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Thoughts and Sentiments on the Evil of Slavery
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Thoughts and Sentiments on the Evil of Slavery

3.02 of 5 stars 3.02  ·  rating details  ·  41 ratings  ·  7 reviews
A freed slave's daring assertion of the evils of slavery

Born in present-day Ghana, Quobna Ottobah Cugoano was kidnapped at the age of thirteen and sold into slavery by his fellow Africans in 1770; he worked in the brutal plantation chain gangs of the West Indies before being freed in England. His Thoughts and Sentiments on the Evil of Slaveryis the most direct criticism of
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Paperback, 240 pages
Published February 1st 1999 by Penguin Classics
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Donald Linnemeyer
Quobna Ottobah Cugoano was a British, Christian, ex-slave in the late 1700's; this book is his contribution to the British debate over slavery.

Cugoano's voice is prophetic. He doesn't necessarily have the greatest, most fluid style, and he gets repetitive. But there's an incredibly force and an obvious ethos behind his words. How a book like this didn't end the debate is beyond me.

What hit me first was actually Cugoano's balance. He certainly has plenty of words against the west and their role i
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Tucker
Cugoano was kidnapped as a boy in 1770 from present-day Ghana, taken to hard labor in the Caribbean, then brought to England during the same year that Lord Mansfield issued the ruling that de facto abolished slavery in England. Cugoano continued to work as a domestic servant, was educated by his employers, embraced Christianity, and around age 30 published this abolitionist manifesto. He distinguishes the sort of "free, voluntary, and sociable servitude" he believes was practiced in Biblical tim ...more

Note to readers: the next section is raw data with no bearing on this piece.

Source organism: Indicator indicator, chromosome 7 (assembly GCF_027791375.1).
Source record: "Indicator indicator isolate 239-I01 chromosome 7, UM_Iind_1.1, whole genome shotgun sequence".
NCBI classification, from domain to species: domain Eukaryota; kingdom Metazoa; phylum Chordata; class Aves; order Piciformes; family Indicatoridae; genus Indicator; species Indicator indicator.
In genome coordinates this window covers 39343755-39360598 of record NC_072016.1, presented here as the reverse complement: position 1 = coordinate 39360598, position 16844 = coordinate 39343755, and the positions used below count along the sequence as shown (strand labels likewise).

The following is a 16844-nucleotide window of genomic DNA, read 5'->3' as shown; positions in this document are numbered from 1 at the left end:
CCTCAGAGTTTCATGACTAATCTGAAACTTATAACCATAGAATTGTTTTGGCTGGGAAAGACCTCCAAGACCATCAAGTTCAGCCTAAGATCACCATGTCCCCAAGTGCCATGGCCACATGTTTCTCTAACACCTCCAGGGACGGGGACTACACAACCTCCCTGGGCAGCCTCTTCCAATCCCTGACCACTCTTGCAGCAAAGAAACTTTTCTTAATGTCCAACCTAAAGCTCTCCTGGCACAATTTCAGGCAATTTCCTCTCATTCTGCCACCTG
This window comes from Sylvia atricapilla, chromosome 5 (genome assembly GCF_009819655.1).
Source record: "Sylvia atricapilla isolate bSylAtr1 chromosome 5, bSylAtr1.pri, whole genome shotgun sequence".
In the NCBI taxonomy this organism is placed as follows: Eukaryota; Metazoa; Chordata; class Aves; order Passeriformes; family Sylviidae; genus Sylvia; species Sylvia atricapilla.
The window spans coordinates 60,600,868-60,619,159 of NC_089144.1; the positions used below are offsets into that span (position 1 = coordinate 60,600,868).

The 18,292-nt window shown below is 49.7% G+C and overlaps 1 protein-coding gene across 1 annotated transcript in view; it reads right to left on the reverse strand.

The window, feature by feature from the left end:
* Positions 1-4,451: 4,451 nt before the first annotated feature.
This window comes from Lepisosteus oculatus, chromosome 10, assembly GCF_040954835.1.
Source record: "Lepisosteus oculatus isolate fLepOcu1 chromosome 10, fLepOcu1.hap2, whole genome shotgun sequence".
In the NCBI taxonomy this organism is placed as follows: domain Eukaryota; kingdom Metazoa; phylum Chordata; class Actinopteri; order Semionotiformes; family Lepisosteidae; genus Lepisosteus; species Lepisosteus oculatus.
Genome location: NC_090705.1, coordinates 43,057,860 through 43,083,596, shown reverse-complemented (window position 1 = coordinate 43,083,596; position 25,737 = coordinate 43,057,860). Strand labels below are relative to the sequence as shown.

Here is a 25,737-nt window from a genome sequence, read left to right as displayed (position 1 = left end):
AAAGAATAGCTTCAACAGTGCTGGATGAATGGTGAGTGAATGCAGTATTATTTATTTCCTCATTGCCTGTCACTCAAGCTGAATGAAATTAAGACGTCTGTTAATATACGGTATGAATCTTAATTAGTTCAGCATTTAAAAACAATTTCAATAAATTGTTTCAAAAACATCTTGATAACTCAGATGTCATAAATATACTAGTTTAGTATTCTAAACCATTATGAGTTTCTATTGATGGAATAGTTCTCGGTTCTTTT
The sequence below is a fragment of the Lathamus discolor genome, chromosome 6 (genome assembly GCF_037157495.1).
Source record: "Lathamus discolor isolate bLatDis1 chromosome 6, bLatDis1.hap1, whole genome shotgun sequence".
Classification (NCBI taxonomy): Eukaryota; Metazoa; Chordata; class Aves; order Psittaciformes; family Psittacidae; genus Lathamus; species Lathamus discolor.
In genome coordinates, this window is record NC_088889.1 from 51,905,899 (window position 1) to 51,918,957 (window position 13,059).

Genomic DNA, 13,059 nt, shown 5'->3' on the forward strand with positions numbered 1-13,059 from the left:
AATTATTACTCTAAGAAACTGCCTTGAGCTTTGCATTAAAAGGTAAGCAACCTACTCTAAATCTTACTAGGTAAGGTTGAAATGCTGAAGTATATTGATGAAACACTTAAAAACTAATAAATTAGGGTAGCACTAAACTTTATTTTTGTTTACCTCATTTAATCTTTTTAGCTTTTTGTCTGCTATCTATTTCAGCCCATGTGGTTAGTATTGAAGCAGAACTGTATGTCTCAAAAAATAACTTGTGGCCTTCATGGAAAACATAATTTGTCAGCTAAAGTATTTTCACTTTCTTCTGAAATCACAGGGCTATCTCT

Geoff Sebesta
As pleas against slavery go, this is sort of an interesting one. It's very early -- it was written in the 1780s, trying to convince Britan to adopt a policy of abolitionism.

He answers a lot of specific questions that aren't really asked any more. He refutes pretty clearly the idea that slavery was in any way beneficial or that Africa benefited from the slave trade. The story of how the author was kidnapped and sold into slavery was extremely revealing.

He also uses a lot of Biblical reasoning to
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Lindsey
Cugoano succeeds at doing what his contemporary Equiano fails to do (for the most part), making his anti-slavery text more compelling. Cugoano uses the jeremiad as his vehicle through which he delivers his message of abolition. His allusions to biblical stories bolster his argument along with his direct discourse with Great Britain and her role in the slave trade. The only complaint I have about Cugoano's lengthy essay is that he is quite repetetive and redundant. I feel that some editing could ...more
Tonia
While I appreciate this text and it's importance, it's not as moving emotionally or rhetorically speaking as I thought it would be. Although, perhaps because I cannot get into the minds of those in this era, religiously speaking. There are some amazing passage in here.
Keaton
Apr 19, 2015 Keaton marked it as purposely-partially-read
Read: Excerpts from "Thoughts and Sentiments on the Evil of Slavery"
Michelle
Great message, bad style
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